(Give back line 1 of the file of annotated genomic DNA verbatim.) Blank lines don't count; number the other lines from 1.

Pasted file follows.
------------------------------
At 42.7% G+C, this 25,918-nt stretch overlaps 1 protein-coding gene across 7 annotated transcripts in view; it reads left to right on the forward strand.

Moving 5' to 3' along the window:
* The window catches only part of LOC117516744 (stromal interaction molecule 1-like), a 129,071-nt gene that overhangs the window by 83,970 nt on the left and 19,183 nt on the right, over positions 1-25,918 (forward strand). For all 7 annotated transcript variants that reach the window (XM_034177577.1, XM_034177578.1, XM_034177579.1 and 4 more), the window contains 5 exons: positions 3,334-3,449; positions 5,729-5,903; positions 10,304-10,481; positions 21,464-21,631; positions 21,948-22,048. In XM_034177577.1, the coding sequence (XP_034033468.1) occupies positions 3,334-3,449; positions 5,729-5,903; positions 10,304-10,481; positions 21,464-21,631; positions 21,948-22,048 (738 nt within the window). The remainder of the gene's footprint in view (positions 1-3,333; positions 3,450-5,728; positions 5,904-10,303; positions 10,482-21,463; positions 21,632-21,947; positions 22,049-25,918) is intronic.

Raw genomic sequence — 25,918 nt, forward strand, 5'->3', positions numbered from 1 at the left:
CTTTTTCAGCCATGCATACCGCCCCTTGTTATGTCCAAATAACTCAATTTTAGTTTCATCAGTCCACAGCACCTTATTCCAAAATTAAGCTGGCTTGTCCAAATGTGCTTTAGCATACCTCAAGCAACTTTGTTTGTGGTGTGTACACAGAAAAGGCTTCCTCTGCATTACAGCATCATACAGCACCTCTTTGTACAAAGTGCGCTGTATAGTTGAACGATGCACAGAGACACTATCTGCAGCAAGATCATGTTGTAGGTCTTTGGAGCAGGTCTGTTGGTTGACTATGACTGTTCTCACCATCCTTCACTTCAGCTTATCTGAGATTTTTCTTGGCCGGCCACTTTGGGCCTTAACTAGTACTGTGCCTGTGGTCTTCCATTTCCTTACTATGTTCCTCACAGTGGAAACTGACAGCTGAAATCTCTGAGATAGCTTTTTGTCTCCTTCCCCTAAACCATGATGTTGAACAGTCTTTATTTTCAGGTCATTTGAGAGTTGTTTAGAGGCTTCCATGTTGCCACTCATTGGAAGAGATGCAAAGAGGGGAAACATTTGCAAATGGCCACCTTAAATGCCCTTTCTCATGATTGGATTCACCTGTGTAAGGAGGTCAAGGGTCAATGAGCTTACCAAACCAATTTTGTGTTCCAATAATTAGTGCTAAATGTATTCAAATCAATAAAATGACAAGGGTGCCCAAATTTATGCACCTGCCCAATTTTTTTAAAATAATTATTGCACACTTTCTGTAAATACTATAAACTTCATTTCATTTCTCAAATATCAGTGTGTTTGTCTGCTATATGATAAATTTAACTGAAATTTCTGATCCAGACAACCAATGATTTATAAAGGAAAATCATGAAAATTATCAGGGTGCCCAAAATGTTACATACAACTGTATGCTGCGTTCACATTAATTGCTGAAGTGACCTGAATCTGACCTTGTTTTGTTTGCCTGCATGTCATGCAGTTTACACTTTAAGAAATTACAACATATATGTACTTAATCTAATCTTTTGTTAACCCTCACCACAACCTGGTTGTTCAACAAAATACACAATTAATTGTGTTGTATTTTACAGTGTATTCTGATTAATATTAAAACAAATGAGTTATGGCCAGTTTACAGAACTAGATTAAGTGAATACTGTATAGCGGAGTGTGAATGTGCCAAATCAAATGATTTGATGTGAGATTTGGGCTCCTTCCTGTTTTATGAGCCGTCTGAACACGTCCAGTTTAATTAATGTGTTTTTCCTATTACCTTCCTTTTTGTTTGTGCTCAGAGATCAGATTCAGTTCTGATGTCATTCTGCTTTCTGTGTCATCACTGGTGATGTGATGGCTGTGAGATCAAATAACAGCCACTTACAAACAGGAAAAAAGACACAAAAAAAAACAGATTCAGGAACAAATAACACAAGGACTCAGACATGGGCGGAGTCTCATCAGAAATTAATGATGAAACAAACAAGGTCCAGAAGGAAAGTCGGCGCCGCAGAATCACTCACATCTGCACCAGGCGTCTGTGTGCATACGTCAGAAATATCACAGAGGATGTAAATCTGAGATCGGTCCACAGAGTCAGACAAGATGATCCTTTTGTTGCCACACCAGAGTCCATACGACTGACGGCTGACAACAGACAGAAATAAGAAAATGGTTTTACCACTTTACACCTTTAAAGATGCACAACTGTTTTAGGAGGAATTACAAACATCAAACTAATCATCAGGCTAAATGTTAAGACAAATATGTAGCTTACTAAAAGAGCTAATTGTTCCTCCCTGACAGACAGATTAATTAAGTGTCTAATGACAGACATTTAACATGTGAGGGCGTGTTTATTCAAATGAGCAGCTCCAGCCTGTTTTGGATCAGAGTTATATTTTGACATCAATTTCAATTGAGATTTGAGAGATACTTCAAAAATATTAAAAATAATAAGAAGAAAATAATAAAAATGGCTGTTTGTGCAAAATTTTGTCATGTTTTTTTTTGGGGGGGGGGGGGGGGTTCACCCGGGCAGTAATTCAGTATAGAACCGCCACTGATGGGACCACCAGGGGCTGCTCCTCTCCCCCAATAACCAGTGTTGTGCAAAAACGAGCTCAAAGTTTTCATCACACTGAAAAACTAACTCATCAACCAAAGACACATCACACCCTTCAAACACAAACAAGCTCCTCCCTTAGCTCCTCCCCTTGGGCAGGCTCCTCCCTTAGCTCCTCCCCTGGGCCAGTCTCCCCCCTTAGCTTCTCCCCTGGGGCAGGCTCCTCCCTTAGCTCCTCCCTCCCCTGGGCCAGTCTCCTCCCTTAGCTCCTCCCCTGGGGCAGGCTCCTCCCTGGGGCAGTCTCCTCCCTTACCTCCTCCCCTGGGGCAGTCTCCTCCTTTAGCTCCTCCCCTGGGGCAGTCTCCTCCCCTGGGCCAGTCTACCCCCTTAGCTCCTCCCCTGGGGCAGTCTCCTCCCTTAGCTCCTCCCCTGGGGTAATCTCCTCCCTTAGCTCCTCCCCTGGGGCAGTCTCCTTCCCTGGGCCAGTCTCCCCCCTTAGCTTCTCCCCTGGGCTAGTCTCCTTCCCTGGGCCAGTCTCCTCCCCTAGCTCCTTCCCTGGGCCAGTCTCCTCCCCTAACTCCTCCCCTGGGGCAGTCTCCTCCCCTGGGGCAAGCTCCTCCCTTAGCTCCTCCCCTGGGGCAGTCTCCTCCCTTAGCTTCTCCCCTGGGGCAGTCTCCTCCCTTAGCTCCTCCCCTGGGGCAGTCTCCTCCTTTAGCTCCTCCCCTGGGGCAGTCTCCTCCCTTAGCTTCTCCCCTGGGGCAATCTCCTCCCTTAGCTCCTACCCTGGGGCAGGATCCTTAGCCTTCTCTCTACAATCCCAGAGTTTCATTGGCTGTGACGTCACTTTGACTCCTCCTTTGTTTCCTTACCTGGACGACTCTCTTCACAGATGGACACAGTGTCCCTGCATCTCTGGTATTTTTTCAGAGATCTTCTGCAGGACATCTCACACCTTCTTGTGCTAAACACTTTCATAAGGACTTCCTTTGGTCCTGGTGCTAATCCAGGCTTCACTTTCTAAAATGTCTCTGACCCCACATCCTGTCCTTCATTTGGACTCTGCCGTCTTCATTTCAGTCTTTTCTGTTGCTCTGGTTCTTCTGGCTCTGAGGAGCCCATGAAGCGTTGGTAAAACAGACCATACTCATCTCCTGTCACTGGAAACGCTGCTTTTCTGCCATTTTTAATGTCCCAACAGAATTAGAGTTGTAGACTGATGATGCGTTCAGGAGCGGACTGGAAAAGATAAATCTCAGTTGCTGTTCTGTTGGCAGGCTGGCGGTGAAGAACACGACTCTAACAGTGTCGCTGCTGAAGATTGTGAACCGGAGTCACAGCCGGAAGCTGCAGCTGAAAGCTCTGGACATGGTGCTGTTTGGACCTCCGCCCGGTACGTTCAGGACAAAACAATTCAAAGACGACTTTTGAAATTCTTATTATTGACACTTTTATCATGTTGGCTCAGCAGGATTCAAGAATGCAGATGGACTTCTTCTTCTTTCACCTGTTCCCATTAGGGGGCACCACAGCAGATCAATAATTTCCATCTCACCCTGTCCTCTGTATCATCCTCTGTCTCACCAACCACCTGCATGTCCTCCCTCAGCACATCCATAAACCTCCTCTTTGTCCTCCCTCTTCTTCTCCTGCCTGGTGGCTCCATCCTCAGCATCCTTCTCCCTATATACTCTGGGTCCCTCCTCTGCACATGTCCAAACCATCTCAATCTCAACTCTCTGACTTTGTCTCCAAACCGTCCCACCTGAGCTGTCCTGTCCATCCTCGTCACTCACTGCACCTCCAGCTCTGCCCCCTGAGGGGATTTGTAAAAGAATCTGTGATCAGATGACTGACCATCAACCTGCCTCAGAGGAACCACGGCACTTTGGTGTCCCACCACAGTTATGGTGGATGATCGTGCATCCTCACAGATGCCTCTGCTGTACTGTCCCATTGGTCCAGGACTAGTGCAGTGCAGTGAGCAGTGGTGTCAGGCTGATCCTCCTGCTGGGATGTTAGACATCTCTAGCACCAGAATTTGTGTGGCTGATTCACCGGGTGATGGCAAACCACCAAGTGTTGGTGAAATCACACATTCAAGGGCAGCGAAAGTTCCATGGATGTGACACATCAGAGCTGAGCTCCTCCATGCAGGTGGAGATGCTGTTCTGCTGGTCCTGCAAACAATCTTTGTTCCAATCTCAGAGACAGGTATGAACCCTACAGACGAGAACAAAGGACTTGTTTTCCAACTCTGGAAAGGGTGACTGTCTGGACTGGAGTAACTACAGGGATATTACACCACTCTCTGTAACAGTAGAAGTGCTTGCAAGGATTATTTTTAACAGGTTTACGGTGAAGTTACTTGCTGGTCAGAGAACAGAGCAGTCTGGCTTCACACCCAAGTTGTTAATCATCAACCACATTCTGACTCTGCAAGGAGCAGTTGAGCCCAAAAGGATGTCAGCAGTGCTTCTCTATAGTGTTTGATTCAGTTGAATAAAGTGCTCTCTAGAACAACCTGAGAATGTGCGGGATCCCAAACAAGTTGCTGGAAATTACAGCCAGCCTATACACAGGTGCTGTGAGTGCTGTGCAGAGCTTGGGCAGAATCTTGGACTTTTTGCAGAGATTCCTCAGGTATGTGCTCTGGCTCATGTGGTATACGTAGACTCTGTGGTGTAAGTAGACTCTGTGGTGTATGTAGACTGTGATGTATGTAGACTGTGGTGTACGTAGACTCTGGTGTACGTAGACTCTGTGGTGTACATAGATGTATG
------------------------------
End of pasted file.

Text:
At 42.7% G+C, this 25,918-nt stretch overlaps 1 protein-coding gene across 7 annotated transcripts in view; it reads left to right on the forward strand.